The "Kissing Case", Monroe, North Carolina
In 1958, Robert Williams led the struggle to free two young Black
children who had been jailed for kissing a nine-year-old white girl. On
October 28, two Black children, seven-year-old James Hanover Thompson, and
nine-year-old David "Fuzzy" Simpson, were playing with some
white boys and girls. Later, when one of the girls told her mother that a
Black boy had kissed her, all hell broke loose in Monroe. The girl's
father and neighbors armed themselves with shotguns and went looking for
the boys and their parents. That evening, James Hanover and Fuzzy were
arrested on the charge of rape and a few days later a juvenile court judge
found them guilty and sentenced them to indefinite terms in reform school.
The boys, who were denied legal counsel, were told they might get out when
they were 21 years old.
Robert Williams called well-known Black civil rights lawyer Conrad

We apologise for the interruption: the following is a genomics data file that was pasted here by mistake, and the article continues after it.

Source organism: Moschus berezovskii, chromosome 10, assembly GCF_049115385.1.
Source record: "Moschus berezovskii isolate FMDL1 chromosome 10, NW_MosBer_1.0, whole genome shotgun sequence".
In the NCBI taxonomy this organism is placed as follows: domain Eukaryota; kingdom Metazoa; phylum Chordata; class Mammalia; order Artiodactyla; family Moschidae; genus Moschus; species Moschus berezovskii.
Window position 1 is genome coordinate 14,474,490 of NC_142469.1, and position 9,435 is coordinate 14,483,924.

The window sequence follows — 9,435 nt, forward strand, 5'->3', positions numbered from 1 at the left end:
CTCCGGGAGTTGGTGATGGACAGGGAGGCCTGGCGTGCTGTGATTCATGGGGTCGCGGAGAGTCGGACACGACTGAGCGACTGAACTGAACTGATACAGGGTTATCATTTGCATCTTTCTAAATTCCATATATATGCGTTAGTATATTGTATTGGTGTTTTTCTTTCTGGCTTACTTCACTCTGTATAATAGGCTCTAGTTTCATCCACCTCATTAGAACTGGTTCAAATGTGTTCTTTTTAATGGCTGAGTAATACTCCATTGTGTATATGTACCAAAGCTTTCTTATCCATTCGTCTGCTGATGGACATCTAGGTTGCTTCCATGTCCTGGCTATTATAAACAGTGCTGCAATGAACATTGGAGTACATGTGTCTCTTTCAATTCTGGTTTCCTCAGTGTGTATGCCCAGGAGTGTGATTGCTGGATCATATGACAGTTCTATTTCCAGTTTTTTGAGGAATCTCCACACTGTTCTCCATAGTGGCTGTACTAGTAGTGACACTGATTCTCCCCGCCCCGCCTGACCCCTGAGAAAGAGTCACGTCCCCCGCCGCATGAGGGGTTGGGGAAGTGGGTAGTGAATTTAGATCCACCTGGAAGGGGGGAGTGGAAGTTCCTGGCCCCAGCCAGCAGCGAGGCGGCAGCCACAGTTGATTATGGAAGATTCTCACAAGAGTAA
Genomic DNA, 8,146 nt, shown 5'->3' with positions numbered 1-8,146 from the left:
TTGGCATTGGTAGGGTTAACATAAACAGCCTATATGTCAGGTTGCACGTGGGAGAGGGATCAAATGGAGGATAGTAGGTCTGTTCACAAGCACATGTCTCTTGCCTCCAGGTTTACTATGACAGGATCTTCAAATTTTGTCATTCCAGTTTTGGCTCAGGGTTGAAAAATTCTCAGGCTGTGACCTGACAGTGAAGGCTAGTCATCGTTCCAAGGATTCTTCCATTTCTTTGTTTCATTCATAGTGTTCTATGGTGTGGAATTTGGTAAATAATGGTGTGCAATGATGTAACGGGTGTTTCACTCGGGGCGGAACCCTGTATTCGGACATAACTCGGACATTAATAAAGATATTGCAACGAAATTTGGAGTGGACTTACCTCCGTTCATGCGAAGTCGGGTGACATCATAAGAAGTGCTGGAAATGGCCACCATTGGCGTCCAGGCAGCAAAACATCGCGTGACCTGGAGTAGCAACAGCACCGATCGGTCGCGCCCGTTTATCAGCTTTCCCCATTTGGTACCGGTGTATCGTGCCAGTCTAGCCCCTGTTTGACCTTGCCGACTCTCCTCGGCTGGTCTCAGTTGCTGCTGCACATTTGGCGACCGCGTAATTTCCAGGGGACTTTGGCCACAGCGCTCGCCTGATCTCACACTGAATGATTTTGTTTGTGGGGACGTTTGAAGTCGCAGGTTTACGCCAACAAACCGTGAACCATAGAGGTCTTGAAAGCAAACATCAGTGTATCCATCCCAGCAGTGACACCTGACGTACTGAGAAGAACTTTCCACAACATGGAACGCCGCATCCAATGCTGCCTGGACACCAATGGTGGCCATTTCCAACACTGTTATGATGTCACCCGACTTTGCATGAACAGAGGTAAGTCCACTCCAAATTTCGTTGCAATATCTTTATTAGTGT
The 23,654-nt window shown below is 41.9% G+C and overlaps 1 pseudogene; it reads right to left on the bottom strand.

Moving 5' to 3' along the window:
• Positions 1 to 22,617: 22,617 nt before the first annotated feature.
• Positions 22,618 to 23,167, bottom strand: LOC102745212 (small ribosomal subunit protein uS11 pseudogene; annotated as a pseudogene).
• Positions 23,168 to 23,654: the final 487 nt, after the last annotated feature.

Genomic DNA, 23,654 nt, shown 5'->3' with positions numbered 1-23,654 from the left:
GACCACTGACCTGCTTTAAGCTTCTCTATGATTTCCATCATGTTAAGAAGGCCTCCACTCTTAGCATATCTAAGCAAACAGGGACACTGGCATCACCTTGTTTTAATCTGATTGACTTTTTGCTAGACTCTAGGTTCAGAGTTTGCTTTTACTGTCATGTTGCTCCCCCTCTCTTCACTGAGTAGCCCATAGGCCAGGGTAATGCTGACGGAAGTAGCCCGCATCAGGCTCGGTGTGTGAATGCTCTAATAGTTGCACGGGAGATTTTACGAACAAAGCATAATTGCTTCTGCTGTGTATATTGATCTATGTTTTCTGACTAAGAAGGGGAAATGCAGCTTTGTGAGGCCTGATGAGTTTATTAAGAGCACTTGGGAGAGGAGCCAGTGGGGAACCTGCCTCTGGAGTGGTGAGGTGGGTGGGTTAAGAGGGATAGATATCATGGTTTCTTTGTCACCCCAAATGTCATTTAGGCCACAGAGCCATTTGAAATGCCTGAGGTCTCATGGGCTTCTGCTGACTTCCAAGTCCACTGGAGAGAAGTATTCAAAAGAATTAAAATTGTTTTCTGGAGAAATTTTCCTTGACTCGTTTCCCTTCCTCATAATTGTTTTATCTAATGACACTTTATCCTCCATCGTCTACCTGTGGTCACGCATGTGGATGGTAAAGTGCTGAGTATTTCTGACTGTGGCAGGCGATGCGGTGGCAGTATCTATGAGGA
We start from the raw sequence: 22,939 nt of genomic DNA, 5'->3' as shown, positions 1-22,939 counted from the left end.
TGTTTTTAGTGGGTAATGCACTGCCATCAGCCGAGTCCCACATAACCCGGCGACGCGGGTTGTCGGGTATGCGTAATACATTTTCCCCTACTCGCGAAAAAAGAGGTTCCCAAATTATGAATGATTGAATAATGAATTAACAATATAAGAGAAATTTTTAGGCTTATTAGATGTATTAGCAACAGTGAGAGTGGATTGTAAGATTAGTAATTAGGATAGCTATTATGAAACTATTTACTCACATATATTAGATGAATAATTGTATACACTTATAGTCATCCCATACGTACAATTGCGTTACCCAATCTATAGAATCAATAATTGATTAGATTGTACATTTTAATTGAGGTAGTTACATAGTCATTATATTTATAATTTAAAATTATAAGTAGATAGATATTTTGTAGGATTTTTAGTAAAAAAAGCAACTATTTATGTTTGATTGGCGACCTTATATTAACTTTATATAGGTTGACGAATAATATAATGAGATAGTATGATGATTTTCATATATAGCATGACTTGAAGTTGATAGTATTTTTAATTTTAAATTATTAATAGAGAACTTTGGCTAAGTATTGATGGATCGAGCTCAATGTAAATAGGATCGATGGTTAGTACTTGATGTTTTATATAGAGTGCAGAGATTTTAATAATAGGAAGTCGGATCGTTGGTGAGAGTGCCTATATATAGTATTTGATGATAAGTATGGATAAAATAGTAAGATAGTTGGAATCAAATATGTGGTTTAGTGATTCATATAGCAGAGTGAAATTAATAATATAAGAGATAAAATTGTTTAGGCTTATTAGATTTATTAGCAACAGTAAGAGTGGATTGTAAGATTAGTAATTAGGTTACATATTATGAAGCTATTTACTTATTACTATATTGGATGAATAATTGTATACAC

Lynn, who came down from New York to take the case. The mothers of the two
boys were not allowed to see their children for weeks. Then Joyce Egginton,
a journalist from England, got permission to visit the boys and took the
two mothers along. Egginton smuggled a camera in and took a picture of the
mothers hugging their children. After Egginton's story of the case and
photo were printed throughout Europe and Asia, an international committee
was formed in Europe to defend James Hanover and Fuzzy. There were huge
demonstrations in Paris, Rome and Vienna and in Rotterdam, the U.S.
Embassy was stoned. This was an international embarrassment for the U.S.
government. In February, officials asked the boys' mothers to sign a
waiver--an admission of guilt--with the assurance that their children
would be released. The mothers refused to sign. And then, two days later,
James Hanover and Fuzzy were released without conditions or explanation.